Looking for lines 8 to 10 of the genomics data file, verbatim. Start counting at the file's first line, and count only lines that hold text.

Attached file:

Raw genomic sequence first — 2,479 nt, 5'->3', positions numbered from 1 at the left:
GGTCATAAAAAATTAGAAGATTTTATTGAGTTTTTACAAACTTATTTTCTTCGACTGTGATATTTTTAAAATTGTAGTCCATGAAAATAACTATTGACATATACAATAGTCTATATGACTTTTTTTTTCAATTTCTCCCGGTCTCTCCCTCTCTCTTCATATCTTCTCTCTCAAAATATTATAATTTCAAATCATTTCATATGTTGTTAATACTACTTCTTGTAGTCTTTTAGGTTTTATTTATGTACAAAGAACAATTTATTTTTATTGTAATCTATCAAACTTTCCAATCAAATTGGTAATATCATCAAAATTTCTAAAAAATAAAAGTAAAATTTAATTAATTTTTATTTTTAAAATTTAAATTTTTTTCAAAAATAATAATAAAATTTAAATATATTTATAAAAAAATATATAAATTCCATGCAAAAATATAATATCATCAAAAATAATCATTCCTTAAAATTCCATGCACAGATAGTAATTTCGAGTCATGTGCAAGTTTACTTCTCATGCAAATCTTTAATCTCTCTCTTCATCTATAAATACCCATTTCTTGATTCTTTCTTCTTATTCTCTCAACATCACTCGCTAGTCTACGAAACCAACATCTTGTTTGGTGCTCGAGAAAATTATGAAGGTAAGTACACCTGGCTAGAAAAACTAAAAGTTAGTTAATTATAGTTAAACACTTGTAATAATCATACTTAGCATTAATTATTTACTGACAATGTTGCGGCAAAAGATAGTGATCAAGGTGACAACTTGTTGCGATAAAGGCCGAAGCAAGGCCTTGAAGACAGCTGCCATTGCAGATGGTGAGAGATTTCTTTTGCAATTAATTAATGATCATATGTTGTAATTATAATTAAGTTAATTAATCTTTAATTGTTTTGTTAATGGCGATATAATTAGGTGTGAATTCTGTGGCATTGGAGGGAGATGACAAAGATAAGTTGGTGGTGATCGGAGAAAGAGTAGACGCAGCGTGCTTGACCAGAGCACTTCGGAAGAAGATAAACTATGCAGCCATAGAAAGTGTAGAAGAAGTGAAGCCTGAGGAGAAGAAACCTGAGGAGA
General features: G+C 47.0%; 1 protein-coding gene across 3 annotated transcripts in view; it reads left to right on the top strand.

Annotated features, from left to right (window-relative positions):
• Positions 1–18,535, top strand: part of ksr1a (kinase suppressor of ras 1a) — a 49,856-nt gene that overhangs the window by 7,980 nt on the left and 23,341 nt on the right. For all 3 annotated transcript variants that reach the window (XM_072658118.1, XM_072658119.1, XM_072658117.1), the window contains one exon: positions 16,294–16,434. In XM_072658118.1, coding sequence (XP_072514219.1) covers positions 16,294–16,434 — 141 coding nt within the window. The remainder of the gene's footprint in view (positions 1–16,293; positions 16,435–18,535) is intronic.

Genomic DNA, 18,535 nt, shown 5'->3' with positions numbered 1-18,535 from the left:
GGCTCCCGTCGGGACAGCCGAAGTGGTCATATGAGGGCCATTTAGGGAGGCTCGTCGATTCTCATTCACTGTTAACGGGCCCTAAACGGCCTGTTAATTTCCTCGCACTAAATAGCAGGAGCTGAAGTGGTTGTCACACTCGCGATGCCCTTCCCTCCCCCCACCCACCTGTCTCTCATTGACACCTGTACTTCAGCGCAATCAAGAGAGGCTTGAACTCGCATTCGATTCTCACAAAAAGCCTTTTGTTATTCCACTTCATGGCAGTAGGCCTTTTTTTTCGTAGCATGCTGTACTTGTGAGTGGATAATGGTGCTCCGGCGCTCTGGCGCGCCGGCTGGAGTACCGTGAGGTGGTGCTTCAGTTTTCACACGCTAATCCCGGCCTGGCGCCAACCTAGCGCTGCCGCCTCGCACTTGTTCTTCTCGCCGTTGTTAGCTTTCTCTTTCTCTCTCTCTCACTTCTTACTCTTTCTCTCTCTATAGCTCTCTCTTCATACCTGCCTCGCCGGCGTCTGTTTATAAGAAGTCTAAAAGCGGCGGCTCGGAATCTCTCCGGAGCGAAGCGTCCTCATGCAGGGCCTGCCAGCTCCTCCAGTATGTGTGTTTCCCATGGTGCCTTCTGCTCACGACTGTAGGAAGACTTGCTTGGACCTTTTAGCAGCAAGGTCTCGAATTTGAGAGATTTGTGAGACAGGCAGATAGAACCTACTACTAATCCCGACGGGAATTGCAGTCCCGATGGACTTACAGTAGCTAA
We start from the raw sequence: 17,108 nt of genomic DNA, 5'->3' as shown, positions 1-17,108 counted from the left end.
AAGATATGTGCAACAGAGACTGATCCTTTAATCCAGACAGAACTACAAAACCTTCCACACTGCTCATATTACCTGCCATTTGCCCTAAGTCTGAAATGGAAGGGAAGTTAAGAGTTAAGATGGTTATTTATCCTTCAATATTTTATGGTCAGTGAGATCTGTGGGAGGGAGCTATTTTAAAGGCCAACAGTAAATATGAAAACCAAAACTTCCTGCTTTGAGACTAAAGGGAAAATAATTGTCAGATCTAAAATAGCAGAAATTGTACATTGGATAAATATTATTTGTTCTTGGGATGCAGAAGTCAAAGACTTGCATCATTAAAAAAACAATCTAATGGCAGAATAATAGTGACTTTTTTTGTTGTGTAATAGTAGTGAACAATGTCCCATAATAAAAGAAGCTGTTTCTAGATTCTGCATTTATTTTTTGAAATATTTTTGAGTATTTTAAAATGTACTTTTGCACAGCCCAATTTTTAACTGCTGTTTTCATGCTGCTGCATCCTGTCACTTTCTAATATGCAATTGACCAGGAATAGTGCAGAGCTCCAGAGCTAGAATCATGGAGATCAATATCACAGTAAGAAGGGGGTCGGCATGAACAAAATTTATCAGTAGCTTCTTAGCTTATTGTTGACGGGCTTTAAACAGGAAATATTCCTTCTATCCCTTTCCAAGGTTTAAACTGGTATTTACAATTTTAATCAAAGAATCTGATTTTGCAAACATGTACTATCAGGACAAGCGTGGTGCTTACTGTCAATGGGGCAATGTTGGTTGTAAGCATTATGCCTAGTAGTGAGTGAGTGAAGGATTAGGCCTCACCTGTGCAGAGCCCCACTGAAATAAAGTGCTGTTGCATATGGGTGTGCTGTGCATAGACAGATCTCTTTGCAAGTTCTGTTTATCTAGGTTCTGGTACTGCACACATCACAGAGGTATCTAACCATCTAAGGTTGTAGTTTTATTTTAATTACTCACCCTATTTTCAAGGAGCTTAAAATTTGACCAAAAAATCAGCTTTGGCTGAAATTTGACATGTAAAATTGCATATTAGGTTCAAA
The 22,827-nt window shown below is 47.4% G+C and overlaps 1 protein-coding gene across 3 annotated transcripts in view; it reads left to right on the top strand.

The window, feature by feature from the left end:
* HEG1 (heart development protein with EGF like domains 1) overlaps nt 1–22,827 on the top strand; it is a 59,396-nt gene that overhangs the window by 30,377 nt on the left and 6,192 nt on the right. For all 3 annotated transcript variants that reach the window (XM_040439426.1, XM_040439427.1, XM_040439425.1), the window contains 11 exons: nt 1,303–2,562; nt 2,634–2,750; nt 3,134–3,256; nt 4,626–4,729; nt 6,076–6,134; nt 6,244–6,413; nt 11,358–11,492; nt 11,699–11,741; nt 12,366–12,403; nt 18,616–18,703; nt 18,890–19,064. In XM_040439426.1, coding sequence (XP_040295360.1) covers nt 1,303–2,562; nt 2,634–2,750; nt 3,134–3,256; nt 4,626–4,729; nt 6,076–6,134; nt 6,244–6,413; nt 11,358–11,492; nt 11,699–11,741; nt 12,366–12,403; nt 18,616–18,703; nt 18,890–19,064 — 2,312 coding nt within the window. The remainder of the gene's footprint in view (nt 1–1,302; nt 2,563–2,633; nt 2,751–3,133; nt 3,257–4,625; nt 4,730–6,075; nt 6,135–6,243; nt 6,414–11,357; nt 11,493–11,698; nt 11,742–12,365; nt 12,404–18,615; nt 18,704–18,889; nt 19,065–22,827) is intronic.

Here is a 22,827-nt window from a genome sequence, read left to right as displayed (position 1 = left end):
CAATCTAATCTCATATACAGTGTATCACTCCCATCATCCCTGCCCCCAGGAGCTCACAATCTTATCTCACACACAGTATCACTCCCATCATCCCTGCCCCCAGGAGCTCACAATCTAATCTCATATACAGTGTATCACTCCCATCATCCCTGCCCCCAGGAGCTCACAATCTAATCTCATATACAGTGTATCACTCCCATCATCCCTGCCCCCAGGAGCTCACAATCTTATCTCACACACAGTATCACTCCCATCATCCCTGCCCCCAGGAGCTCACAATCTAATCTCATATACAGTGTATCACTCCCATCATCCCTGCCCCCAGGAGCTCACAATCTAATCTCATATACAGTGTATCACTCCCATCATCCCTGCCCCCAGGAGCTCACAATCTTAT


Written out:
We start from the raw sequence: 17,108 nt of genomic DNA, 5'->3' as shown, positions 1-17,108 counted from the left end.
AAGATATGTGCAACAGAGACTGATCCTTTAATCCAGACAGAACTACAAAACCTTCCACACTGCTCATATTACCTGCCATTTGCCCTAAGTCTGAAATGGAAGGGAAGTTAAGAGTTAAGATGGTTATTTATCCTTCAATATTTTATGGTCAGTGAGATCTGTGGGAGGGAGCTATTTTAAAGGCCAACAGTAAATATGAAAACCAAAACTTCCTGCTTTGAGACTAAAGGGAAAATAATTGTCAGATCTAAAATAGCAGAAATTGTACATTGGATAAATATTATTTGTTCTTGGGATGCAGAAGTCAAAGACTTGCATCATTAAAAAAACAATCTAATGGCAGAATAATAGTGACTTTTTTTGTTGTGTAATAGTAGTGAACAATGTCCCATAATAAAAGAAGCTGTTTCTAGATTCTGCATTTATTTTTTGAAATATTTTTGAGTATTTTAAAATGTACTTTTGCACAGCCCAATTTTTAACTGCTGTTTTCATGCTGCTGCATCCTGTCACTTTCTAATATGCAATTGACCAGGAATAGTGCAGAGCTCCAGAGCTAGAATCATGGAGATCAATATCACAGTAAGAAGGGGGTCGGCATGAACAAAATTTATCAGTAGCTTCTTAGCTTATTGTTGACGGGCTTTAAACAGGAAATATTCCTTCTATCCCTTTCCAAGGTTTAAACTGGTATTTACAATTTTAATCAAAGAATCTGATTTTGCAAACATGTACTATCAGGACAAGCGTGGTGCTTACTGTCAATGGGGCAATGTTGGTTGTAAGCATTATGCCTAGTAGTGAGTGAGTGAAGGATTAGGCCTCACCTGTGCAGAGCCCCACTGAAATAAAGTGCTGTTGCATATGGGTGTGCTGTGCATAGACAGATCTCTTTGCAAGTTCTGTTTATCTAGGTTCTGGTACTGCACACATCACAGAGGTATCTAACCATCTAAGGTTGTAGTTTTATTTTAATTACTCACCCTATTTTCAAGGAGCTTAAAATTTGACCAAAAAATCAGCTTTGGCTGAAATTTGACATGTAAAATTGCATATTAGGTTCAAA
The 22,827-nt window shown below is 47.4% G+C and overlaps 1 protein-coding gene across 3 annotated transcripts in view; it reads left to right on the top strand.